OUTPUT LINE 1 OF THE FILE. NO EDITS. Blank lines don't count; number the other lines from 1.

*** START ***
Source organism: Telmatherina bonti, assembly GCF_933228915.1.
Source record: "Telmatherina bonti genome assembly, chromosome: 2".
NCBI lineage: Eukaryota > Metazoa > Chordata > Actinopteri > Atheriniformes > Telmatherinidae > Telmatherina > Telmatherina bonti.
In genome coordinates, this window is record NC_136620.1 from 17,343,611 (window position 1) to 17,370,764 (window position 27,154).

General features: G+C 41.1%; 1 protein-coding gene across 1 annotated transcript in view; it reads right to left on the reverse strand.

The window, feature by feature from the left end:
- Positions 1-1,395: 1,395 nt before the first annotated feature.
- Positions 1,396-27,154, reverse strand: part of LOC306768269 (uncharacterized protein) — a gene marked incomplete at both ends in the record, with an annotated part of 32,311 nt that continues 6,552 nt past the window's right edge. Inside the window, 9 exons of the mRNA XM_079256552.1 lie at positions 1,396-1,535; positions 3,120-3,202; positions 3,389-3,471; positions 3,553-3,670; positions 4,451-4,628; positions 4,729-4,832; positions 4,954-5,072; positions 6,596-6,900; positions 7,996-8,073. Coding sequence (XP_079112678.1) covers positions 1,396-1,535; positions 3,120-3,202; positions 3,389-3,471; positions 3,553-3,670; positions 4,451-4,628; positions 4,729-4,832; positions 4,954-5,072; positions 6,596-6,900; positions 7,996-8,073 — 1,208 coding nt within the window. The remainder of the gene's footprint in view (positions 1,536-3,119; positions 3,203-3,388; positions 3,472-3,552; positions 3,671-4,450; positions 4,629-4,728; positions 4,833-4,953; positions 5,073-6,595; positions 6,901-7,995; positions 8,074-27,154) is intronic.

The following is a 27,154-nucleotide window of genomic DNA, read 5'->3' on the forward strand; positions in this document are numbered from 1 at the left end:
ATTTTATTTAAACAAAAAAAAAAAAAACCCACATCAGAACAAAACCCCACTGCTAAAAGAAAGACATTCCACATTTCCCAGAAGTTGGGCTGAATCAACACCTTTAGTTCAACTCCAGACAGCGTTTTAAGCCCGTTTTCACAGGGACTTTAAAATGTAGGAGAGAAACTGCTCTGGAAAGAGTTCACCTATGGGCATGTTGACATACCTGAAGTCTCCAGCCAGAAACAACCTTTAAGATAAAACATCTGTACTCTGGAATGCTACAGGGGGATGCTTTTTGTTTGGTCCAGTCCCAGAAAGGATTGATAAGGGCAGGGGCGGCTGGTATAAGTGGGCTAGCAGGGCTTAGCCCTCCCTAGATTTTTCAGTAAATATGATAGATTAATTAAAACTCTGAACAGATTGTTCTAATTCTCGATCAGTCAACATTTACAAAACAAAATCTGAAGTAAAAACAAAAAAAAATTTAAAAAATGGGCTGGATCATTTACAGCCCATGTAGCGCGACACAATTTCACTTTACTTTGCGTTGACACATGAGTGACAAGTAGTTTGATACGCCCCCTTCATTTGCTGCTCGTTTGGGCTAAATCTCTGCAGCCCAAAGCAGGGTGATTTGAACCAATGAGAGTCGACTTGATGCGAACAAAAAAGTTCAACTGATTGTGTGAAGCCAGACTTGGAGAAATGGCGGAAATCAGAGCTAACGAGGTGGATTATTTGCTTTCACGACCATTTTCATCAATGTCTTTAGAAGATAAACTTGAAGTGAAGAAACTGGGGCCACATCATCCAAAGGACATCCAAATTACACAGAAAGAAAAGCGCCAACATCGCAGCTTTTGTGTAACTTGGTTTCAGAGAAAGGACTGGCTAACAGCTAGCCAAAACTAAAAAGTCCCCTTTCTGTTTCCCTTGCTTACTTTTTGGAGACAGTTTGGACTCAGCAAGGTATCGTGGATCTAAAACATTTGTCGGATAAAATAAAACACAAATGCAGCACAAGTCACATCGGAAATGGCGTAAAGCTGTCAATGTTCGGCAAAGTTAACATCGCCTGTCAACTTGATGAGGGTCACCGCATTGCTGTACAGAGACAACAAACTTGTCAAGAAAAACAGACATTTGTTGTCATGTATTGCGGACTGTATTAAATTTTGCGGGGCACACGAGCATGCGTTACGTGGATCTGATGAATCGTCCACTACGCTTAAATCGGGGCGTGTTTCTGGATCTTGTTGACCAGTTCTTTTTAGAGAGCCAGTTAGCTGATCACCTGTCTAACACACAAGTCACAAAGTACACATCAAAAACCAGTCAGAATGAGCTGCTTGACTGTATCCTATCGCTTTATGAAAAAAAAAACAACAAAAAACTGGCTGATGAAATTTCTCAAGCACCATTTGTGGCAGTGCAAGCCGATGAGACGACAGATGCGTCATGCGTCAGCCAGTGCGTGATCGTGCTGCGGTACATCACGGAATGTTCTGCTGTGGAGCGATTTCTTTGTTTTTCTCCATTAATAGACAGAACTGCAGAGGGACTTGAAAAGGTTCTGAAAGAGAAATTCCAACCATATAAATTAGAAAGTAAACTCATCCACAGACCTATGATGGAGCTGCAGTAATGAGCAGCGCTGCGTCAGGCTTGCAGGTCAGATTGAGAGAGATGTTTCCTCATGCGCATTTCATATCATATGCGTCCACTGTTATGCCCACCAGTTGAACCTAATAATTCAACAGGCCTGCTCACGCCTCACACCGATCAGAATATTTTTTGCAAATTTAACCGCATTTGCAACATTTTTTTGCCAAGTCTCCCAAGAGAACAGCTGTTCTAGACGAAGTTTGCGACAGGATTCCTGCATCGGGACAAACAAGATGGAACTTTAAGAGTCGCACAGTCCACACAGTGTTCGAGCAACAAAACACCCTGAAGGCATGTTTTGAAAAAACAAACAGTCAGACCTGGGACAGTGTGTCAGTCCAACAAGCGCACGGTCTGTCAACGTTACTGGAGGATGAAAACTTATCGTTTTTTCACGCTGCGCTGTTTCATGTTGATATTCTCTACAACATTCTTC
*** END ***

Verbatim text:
Source organism: Telmatherina bonti, assembly GCF_933228915.1.